Alexander “Skip” Spence’s mercurial contributions to the musical treasure trove of the late ’60s easily rival those of other legends of the era such as Janis Joplin or Jim Morrison. As with those artists his best creative efforts ended with the decade, but Spence survived the ’60s only to fade from the limelight.
Spence first hit the scene filling in on drums for Jefferson Airplane’s (pre-Grace Slick) 1966 debut “Jefferson Airplane Takes Off“, but shortly after the album’s release he disappeared to Mexico with a girlfriend without notice.
The next summer, he returned to the U.S. to help found a new band called Moby Grape as the guitarist. You may know Moby Grape as being responsible for these awesome albums:
The band’s self-titled debut came out smack in the middle of San Francisco’s Summer of Love and to this day is hailed as one of the most influential psychedelic records ever released, with Spence’s guitar work being cited as a major contribution.
At this point, “Skip” Spence had already been struggling with drug abuse and what would later be diagnosed as schizophrenia. His bandmate Jerry Miller has said that during a 1968 stint in New York City, Skip started running with “…some people there that were into harder drugs and a harder lifestyle, and some very weird shit…”
At the Albert Hotel where the band was staying, he had a psychotic episode which culminated in him trying to chop down a door and attack Miller with a fire axe. As a result, Spence was jailed and then ended up in Bellevue Hospital where he remained for the next six months.
After his release it’s rumored that Spence drove straight to Nashville where he recorded his first and only solo album “Oar.” It’s a very airy, difficult and interesting album, as you’d expect from a man who’d had a year like Spence’s, and was intended to be only a demo. It was released by Columbia records as it was, with almost no promotion, and dumped from the catalogue after only a year. While both Jefferson Airplane and Moby Grape would continue to release songs written by Spence on their albums, this was the last formal album release of his career.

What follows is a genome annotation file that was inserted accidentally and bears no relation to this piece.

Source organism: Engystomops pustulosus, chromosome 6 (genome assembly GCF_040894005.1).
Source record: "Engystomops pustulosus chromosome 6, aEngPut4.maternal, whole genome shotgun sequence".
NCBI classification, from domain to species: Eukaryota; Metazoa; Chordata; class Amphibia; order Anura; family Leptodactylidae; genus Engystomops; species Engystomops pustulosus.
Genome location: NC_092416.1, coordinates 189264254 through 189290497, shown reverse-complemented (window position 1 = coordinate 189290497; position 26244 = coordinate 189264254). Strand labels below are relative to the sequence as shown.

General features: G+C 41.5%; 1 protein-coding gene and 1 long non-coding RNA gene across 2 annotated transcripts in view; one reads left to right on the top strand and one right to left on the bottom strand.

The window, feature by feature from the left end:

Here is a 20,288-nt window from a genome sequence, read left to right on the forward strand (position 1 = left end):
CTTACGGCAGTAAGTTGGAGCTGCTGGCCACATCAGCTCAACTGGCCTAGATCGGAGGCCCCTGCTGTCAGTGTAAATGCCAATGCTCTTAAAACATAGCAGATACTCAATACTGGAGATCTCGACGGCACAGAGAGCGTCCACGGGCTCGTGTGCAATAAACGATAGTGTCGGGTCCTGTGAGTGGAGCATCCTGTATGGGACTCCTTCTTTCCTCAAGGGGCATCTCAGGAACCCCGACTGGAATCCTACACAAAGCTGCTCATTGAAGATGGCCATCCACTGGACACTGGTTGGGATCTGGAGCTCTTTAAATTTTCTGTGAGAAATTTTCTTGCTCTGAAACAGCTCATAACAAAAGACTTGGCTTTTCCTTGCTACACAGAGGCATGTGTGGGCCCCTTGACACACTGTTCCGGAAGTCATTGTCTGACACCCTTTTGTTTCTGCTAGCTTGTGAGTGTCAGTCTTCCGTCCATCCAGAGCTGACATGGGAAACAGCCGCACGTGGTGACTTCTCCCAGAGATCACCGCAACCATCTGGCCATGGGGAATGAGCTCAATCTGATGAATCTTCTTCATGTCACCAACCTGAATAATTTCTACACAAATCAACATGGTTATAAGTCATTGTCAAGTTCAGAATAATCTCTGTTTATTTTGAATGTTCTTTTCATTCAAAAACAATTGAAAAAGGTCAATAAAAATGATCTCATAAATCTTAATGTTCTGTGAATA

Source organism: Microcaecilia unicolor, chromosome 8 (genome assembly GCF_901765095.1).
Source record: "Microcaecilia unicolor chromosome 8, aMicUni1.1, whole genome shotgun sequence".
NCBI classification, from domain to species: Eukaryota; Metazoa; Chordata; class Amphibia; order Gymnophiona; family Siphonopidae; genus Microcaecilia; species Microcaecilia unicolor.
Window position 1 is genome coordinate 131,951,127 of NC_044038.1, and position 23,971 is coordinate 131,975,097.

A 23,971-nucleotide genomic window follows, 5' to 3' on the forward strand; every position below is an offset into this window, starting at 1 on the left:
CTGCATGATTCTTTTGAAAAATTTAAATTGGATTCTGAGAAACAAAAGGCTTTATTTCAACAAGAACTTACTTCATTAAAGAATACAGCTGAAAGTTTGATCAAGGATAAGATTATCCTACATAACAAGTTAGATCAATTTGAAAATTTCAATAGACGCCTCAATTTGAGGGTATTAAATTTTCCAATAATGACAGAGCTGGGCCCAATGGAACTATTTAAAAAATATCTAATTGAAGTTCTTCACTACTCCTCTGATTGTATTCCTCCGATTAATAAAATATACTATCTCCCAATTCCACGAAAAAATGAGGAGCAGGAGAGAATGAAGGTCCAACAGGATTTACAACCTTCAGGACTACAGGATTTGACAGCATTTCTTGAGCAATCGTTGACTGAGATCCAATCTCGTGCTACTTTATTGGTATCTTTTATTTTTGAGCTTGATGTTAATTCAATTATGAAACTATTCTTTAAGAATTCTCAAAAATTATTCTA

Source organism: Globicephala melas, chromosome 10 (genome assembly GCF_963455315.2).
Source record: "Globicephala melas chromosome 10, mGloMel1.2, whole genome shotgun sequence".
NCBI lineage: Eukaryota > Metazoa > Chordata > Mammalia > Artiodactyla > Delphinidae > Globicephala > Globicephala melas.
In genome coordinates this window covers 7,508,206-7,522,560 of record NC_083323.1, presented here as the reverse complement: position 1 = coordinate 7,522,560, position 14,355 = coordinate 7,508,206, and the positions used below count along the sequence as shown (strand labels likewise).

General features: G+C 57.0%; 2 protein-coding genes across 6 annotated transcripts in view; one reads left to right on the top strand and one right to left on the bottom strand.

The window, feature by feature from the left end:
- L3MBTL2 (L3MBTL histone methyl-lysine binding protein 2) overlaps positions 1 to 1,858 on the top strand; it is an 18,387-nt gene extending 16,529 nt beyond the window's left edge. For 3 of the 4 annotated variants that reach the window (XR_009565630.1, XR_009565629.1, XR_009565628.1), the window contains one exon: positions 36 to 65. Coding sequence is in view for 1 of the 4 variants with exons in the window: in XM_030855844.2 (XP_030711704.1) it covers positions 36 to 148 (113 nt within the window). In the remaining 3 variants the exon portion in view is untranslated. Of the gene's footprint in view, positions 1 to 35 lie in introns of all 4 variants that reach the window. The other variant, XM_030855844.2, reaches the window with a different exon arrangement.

Though the album has seen renewed interest, several reissues (including previously unreleased songs) and even a tribute album, things never really turned around for Alexander Spence. Despite his previous unpredictability, his friends in Moby Grape would provide for him as they could as he continued to struggle with drug and mental health issues. In later years he would spend much of his time as a ward of the state or homeless, and after years of hard living he finally succumbed to lung cancer in 1999.
While certainly not an uplifting story, “Skip” Spence is, for my money, one of the most interesting and tragic figures from the psychedelic era. You can get a sampling of his former bandmates’ stories about him HERE.
I found a short quote from Jeff Tamarkin’s book “Got A Revolution: The Turbulent Flight of Jefferson Airplane” on that page and it really does highlight the difference between Spence’s fate and the other, more high-profile legends of the period. Tamarkin says “Unlike many other casualties of the ’60s, Spence neither died young nor had a chance to find his way out.”
Rest easy, Skip.